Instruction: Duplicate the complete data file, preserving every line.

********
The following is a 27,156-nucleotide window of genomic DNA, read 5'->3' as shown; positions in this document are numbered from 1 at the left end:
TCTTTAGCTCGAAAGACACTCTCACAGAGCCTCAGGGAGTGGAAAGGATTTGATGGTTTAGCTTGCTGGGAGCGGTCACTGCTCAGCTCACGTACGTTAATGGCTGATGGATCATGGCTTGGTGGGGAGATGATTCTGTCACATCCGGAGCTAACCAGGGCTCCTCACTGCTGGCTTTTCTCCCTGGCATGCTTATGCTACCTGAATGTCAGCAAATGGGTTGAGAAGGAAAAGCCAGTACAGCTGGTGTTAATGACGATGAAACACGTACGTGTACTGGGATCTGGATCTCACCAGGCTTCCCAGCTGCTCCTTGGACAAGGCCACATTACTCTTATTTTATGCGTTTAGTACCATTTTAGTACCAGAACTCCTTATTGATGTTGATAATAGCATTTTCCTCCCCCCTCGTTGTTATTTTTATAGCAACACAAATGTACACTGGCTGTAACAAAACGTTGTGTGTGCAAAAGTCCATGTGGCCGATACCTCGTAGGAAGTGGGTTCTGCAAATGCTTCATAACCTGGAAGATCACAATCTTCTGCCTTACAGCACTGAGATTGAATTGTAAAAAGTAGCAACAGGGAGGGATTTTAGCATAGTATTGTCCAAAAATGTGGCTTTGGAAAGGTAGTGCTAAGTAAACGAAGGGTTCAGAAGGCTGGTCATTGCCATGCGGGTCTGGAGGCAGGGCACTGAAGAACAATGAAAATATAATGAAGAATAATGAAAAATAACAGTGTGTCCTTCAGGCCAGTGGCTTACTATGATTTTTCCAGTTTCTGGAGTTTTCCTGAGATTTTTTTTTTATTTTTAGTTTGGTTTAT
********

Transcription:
The following is a 27,156-nucleotide window of genomic DNA, read 5'->3' as shown; positions in this document are numbered from 1 at the left end:
TCTTTAGCTCGAAAGACACTCTCACAGAGCCTCAGGGAGTGGAAAGGATTTGATGGTTTAGCTTGCTGGGAGCGGTCACTGCTCAGCTCACGTACGTTAATGGCTGATGGATCATGGCTTGGTGGGGAGATGATTCTGTCACATCCGGAGCTAACCAGGGCTCCTCACTGCTGGCTTTTCTCCCTGGCATGCTTATGCTACCTGAATGTCAGCAAATGGGTTGAGAAGGAAAAGCCAGTACAGCTGGTGTTAATGACGATGAAACACGTACGTGTACTGGGATCTGGATCTCACCAGGCTTCCCAGCTGCTCCTTGGACAAGGCCACATTACTCTTATTTTATGCGTTTAGTACCATTTTAGTACCAGAACTCCTTATTGATGTTGATAATAGCATTTTCCTCCCCCCTCGTTGTTATTTTTATAGCAACACAAATGTACACTGGCTGTAACAAAACGTTGTGTGTGCAAAAGTCCATGTGGCCGATACCTCGTAGGAAGTGGGTTCTGCAAATGCTTCATAACCTGGAAGATCACAATCTTCTGCCTTACAGCACTGAGATTGAATTGTAAAAAGTAGCAACAGGGAGGGATTTTAGCATAGTATTGTCCAAAAATGTGGCTTTGGAAAGGTAGTGCTAAGTAAACGAAGGGTTCAGAAGGCTGGTCATTGCCATGCGGGTCTGGAGGCAGGGCACTGAAGAACAATGAAAATATAATGAAGAATAATGAAAAATAACAGTGTGTCCTTCAGGCCAGTGGCTTACTATGATTTTTCCAGTTTCTGGAGTTTTCCTGAGATTTTTTTTTTATTTTTAGTTTGGTTTAT